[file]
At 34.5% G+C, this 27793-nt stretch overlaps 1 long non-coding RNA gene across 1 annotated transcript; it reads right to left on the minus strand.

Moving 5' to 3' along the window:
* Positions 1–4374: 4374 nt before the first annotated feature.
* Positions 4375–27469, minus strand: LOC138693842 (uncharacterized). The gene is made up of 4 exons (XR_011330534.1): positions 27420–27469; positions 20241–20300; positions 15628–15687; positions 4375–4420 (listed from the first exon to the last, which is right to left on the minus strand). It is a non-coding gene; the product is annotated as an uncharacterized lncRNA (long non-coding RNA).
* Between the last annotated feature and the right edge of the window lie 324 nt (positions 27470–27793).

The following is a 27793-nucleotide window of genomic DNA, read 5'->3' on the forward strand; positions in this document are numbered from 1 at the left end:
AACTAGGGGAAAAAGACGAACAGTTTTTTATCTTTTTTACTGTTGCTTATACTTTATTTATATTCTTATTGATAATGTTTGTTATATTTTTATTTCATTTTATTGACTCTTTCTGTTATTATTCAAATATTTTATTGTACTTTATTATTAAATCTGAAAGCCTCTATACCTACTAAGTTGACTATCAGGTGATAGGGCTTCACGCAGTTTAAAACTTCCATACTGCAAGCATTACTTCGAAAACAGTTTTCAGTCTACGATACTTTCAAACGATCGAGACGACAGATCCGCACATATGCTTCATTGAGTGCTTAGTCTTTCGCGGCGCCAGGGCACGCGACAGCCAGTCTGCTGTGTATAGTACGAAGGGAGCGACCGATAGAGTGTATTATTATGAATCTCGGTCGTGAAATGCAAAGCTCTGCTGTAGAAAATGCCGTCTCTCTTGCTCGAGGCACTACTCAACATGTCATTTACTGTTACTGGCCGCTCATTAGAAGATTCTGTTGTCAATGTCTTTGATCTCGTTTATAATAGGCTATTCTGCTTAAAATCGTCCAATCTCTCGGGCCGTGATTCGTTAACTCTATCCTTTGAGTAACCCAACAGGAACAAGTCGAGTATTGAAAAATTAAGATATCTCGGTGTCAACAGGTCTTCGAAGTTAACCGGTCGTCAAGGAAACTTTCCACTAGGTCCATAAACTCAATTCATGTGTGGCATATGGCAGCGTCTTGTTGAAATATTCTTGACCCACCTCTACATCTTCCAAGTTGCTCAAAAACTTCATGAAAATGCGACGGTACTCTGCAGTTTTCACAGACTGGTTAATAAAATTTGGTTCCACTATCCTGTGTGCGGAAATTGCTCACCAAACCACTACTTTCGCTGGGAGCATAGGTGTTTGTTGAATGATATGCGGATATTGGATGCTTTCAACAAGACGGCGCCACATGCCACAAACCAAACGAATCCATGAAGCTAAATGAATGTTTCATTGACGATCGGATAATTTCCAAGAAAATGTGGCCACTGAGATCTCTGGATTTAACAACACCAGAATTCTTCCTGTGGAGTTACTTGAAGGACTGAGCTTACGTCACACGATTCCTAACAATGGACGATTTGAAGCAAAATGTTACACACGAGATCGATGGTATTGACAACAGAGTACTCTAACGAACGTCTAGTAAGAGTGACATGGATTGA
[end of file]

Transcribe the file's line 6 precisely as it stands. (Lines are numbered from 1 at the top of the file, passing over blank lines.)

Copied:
The following is a 27793-nucleotide window of genomic DNA, read 5'->3' on the forward strand; positions in this document are numbered from 1 at the left end: